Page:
In my last post, I showed how to convert an improper fraction to a mixed one. Today, let’s do the opposite: convert a mixed fraction to an improper one. Why would one want to do this apart from the pure joy and ecstasy of doing maths? Because, this would be the first step in adding, subtracting, or multiplying mixed fractions together. Notice that I have been avoiding division of fractions. This will be the topic of another post – we are well and truly going to beat the number of Rocky movies!

Let’s first show how to convert a mixed fraction to an improper one then we will use this skill eventually in a problem. Consider

\[2\frac{3}{4}

\]

Now please realise that this is maths shorthand for \[

{2}\hspace{0.33em}{+}\hspace{0.33em}\frac{3}{4}

\]. The denominator in the fraction part of this is indicating a whole of something divided into 4 pieces. This will be the denominator in our eventual improper fraction as well.

So to convert the 2 whole pieces into the number of total pieces if each whole was divided into 4 pieces is to multiply the 2 by the 4 to get 8 pieces. That is, if you divided 2 whole things into 4 pieces each, you get 8 total pieces.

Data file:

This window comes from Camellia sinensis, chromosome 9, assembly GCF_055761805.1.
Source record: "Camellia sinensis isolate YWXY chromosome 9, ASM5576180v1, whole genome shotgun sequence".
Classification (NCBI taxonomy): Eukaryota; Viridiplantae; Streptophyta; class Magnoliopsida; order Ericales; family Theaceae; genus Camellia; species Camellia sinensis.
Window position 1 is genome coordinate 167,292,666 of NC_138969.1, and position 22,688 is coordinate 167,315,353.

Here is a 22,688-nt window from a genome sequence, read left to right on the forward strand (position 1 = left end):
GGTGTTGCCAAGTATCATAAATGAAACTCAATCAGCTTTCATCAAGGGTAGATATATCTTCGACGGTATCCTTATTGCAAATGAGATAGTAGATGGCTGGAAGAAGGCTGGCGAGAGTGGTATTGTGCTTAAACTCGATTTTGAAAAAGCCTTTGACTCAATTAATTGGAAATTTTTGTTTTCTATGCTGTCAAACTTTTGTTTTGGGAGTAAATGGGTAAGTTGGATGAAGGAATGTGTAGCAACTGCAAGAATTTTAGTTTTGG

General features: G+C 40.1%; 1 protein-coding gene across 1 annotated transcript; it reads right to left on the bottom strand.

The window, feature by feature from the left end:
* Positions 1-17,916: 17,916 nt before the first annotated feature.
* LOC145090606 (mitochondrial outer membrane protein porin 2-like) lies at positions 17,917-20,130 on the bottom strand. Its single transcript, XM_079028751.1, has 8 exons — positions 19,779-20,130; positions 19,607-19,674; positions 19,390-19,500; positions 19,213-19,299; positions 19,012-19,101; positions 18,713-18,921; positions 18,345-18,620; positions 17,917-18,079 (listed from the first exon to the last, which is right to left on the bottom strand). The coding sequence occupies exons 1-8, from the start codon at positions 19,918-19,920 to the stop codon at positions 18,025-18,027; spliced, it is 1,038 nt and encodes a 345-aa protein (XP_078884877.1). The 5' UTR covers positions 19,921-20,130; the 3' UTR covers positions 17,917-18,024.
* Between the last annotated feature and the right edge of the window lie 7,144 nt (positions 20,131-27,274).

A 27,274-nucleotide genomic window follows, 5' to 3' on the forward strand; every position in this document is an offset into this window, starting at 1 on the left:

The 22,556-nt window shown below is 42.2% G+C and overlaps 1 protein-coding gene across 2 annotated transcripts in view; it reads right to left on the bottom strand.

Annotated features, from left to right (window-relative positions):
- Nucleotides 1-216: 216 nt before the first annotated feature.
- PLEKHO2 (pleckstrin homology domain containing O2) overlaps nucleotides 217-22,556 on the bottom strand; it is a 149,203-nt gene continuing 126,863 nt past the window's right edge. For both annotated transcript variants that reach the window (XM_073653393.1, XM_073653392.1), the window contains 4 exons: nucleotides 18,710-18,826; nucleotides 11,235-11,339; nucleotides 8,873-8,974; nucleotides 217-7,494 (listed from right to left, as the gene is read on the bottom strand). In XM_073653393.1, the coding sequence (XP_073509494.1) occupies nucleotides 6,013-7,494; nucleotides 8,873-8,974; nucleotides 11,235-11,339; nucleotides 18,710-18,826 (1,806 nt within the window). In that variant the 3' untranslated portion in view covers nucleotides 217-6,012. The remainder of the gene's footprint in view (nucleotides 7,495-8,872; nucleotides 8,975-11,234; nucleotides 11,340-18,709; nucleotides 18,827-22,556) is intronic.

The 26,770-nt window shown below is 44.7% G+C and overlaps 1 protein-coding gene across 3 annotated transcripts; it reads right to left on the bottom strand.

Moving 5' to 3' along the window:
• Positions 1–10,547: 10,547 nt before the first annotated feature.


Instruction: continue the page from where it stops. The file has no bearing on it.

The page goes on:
Now we also have to remember that we have this fractional part of \[

\frac{3}{4}

\]. Remember that this fraction means that we have 3 pieces of a whole that was divided into 4 pieces. So we need to add these 3 pieces to the 8 pieces we have so far to get 11. So we have 11 pieces of some items that were each divided into 4 pieces. In fractional form, this is \[

\frac{11}{4}\]. This is the answer. So to convert a mixed fraction to an improper one, you multiply the denominator part by the whole number part, then add the numerator part. Let’s do another one:

{5}\frac{3}{8}\hspace{0.33em}{=}\hspace{0.33em}\frac{{(}{8}\hspace{0.33em}\times\hspace{0.33em}{5}{)}\hspace{0.33em}{+}\hspace{0.33em}{3}}{8}\hspace{0.33em}{=}\hspace{0.33em}\frac{{40}\hspace{0.33em}{+}\hspace{0.33em}{3}}{8}\hspace{0.33em}{=}\hspace{0.33em}\frac{43}{8}

\]

In a picture, you

and then set the result over the denominator.

In my next post, we will use this to do some math on mixed fractions.